Upon his arrival, the suspect and Detective Wegener seemed to recognize each other.  The suspect tried to escape, but Detective Wegener grabbed hold of his wrist.  A terrific struggle followed and the suspect managed to pull one hand away.  He then reached into his coat pocket, pulled a revolver, and shot Wegener above the heart.  The shooter started for the door and as he went, Thomas Lawhorn, who was in the shop, picked up an ornament from a counter and threw it at the fleeing figure.  It struck the man on the head and he turned and fired again, the bullet entering Detective Wegener’s hip. Wegener managed to fire two shots at the man, but none are believed to have taken effect.

Detective Wegener was transported in an automobile to the General Hospital.  He was physically unable to reveal his killer’s identity.

The man ran through the streets, hatless, and a policeman two squares away, not knowing what had happened but seeing the running man, gave chase.  The patrolman slipped and fell and Detective S. Jackson, who was in the vicinity, saw the man apparently running from the fallen officer, fired a shot as the fugitive ran down Fifth Street.  The suspect then jumped onto the sidewalk, shielded unwittingly by pedestrians, and ran to Plum Street.  At Third and Plum Streets, he hopped on the running board of an automobile and sticking a revolver in the side of the driver he ordered him to, “drive and drive fast.”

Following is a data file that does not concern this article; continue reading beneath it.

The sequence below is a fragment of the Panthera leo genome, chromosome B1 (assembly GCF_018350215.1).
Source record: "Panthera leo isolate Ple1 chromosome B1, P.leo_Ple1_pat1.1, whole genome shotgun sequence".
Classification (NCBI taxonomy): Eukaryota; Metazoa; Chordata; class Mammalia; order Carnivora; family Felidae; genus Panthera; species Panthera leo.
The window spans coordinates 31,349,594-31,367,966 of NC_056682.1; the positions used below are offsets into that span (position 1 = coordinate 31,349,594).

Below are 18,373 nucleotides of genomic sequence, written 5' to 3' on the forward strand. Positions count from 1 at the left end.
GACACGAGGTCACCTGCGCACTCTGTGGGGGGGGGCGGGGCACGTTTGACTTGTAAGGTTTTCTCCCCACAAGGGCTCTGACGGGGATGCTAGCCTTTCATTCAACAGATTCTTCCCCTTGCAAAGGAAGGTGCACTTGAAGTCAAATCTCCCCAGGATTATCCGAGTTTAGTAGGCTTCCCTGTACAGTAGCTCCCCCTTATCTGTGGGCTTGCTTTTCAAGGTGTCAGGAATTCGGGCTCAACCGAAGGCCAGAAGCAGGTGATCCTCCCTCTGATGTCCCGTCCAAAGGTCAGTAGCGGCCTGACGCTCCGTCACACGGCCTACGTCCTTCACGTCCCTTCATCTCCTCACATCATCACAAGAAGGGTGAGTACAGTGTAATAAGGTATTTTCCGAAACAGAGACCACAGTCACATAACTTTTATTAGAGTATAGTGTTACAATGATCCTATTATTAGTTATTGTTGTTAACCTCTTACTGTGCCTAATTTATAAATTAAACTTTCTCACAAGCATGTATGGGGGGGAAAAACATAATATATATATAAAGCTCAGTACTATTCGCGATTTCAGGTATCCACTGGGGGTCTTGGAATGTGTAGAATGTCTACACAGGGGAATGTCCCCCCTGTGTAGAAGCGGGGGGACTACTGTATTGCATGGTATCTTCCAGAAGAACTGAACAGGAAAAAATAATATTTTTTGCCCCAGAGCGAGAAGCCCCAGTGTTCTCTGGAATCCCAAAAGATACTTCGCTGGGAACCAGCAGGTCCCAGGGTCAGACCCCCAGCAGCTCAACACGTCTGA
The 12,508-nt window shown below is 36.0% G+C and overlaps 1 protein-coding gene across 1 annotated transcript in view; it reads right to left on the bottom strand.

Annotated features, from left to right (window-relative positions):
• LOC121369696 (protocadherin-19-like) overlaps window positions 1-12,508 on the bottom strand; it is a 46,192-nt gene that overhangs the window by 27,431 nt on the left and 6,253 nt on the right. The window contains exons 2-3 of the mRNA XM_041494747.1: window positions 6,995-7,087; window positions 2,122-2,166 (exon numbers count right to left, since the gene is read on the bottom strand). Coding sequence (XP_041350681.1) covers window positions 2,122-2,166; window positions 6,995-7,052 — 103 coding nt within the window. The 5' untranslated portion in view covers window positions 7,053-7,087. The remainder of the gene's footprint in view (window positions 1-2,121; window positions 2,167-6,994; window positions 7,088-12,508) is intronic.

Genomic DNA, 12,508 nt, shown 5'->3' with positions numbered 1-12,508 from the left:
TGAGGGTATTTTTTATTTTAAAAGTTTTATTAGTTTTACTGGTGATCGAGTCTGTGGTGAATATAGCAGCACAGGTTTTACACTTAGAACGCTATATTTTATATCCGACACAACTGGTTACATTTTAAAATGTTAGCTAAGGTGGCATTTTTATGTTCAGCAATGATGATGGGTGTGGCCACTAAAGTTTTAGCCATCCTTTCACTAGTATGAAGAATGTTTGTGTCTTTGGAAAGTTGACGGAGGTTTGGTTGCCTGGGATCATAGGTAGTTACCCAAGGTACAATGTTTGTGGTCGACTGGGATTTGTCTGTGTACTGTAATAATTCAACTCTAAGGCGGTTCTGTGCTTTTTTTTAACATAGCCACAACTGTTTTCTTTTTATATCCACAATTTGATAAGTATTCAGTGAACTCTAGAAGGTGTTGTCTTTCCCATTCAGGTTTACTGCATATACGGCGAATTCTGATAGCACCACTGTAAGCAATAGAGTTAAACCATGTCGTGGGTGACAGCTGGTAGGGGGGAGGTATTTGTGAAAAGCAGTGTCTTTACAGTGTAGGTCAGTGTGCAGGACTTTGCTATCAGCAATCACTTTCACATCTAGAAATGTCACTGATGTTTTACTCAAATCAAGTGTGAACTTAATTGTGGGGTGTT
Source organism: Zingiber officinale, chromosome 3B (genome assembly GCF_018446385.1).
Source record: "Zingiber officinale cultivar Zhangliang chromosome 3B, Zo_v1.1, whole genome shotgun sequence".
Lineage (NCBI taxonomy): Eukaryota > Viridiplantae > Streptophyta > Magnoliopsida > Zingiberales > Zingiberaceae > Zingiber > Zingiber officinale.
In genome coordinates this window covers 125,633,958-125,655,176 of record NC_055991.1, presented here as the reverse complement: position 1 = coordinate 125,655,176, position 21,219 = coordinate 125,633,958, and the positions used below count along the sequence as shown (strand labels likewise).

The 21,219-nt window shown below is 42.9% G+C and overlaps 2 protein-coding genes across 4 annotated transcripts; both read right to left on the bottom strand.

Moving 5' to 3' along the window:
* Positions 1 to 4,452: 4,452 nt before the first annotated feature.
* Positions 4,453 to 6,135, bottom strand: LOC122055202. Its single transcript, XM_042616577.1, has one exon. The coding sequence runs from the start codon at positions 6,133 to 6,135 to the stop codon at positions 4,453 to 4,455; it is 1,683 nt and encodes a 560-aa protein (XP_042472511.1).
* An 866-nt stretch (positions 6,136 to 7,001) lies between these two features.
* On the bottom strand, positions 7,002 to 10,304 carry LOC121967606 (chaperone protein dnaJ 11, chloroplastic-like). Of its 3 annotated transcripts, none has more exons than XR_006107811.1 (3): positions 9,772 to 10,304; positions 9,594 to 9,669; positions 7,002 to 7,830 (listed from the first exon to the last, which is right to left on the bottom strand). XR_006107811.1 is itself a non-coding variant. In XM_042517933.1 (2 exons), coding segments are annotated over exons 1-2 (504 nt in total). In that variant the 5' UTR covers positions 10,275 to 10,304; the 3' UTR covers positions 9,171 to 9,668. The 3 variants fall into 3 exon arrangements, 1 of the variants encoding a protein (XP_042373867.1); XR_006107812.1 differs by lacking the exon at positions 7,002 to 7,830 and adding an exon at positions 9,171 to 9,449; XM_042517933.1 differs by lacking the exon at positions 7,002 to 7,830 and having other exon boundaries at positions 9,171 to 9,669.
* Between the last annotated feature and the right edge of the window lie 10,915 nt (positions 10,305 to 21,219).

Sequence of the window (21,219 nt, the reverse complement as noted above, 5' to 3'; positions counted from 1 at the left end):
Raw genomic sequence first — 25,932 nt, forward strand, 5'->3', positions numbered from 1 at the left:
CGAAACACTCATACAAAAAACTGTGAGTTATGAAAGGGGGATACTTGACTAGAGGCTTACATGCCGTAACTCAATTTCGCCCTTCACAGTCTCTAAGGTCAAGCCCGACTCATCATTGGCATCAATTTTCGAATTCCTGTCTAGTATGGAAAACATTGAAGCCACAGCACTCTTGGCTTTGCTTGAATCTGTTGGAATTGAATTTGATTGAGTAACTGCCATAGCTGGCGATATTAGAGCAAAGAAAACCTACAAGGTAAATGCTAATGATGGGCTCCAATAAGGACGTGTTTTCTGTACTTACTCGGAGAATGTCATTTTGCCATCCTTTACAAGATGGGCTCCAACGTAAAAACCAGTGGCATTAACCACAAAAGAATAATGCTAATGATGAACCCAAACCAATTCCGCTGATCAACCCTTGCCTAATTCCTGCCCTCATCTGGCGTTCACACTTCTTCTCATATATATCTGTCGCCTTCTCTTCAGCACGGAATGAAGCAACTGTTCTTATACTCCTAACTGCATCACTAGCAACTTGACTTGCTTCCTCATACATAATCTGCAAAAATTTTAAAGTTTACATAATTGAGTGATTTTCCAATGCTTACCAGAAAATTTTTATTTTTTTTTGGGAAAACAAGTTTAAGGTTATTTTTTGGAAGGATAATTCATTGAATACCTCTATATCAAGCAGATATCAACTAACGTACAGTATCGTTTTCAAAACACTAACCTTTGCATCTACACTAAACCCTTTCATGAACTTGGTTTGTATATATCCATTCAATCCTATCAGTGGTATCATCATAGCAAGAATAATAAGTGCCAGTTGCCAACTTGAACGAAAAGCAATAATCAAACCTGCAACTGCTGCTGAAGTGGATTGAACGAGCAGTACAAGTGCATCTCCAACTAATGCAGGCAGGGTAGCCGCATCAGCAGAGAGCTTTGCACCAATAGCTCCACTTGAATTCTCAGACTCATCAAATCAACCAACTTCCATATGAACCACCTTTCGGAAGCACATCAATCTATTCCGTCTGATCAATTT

The man drove through various streets until he reached an eastern section of thecity, when he jumped off and ordered the driver to continue to drive away at a fast rate.

The driver did not report for nearly two hours the fact that he had driven the suspect.  By the time the officers investigated the location, the suspect had disappeared.  The vehicle in which the bandit rode contained blood from the wound on his head where the missile thrown in the pawnshop had hit him.



Motorcycle Patrolman Le Poris, who when on duty primarily enforced speed limits, was downtown, off duty, and in civilian clothing.  He had been in City Hall, heard of the murder, and joined the search.  He was in the neighborhood of Pearl and Elm Streets when the report went out that the murderer had been seen in a building at the corner.  Fearlessly, he entered the building in the hunt. Shortly afterward he emerged from a window high above the street with his gun in hand.